Dedicate yourself to working specific hours. This is particularly true for traders. You can have a bad morning and recover later in the day. Investors aren’t tied to that strict a schedule, so breaks are okay. Just make sure you spend a specific number of hours on your craft.
Set goals and stick to them. It’s important to have clarity on what you’re hoping to achieve. If you’re looking to make fifty trades a day, do it. If you want to grow your portfolio holdings by twenty percent this week, make sure that happens. Discipline yourself to get it done.
Habit #3: Self-Reflection
The most successful people are those who can look at themselves in the mirror and know who they truly are. Practice vigorous self-honesty. You’re going to make mistakes. Don’t allow setbacks to defeat you. Focus on them as if they’re your teachers, not your enemies.
You can’t truly be successful at anything if you don’t identify your strengths and weaknesses. Think of it as a personal inventory. Do this prior to starting your day and then reevaluate it at the end of the day. You’ll likely discover a few flaws or assets you weren’t aware of.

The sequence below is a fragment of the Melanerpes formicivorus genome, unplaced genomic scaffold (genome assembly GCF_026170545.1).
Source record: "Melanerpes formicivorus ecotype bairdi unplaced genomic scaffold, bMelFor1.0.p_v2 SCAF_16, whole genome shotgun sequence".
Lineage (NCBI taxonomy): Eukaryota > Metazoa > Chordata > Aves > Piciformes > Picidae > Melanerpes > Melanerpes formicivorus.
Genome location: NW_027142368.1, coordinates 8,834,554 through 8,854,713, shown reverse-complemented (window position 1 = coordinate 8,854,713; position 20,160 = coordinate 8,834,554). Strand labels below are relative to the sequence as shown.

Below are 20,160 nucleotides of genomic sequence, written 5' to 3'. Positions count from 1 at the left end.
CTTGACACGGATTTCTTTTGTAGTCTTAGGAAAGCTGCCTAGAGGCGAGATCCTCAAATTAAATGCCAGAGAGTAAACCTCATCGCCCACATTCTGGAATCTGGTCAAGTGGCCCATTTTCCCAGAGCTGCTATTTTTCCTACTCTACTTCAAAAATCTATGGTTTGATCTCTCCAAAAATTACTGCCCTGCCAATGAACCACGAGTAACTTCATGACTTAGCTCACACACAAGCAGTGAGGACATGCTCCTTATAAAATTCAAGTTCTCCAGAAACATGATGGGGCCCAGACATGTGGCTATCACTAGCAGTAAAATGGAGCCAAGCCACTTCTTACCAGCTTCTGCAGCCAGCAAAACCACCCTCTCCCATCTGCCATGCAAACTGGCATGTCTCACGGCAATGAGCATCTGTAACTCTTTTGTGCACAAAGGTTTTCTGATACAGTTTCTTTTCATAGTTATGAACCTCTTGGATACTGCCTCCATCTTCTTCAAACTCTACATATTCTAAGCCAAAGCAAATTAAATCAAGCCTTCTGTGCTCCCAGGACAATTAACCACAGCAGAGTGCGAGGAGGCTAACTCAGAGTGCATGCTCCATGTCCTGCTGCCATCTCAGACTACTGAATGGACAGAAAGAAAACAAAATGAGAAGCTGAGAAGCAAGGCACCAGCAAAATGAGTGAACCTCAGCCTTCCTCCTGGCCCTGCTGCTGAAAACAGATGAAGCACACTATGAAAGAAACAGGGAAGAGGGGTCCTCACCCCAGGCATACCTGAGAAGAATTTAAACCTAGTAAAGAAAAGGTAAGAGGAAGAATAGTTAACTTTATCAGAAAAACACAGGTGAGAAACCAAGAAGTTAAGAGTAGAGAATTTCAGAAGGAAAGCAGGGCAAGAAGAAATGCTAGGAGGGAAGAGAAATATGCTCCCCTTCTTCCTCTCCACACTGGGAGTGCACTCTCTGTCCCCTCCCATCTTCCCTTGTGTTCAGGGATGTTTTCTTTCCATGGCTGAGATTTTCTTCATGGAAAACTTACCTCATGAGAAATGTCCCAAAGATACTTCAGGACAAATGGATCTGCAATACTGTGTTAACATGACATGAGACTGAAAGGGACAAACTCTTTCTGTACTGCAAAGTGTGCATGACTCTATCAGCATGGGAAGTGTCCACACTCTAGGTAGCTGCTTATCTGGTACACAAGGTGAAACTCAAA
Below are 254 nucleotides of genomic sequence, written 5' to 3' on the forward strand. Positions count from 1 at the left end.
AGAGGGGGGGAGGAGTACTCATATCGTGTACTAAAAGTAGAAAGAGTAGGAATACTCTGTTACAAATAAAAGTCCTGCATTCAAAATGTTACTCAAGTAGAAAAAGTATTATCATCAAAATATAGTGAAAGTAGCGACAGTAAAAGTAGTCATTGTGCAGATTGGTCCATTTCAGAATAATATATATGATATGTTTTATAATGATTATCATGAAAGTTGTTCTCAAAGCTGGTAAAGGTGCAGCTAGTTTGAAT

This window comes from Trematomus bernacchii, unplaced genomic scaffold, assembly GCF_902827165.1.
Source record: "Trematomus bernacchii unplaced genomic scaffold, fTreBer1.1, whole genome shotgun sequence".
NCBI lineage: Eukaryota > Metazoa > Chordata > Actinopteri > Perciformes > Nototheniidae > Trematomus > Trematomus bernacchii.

Acknowledging mistakes is critical to this process. This doesn’t mean you should accept responsibility for all the losses you incurred. Sometimes that’s simply not your fault. Review your actions during the day and identify areas where you can improve.
This exercise is not meant to be self-deprecating, so don’t waste time beating yourself up for actions that can’t be undone. Don’t justify errors and don’t try to blame mistakes on others. Acknowledge your actions and plan to correct them going forward.
An often-overlooked facet of self-reflection is emotional state. When you see a pattern of poor decision-making, it’s important to evaluate your psyche. Investors and traders need to be emotionless when making financial decisions. Are you capable of that today?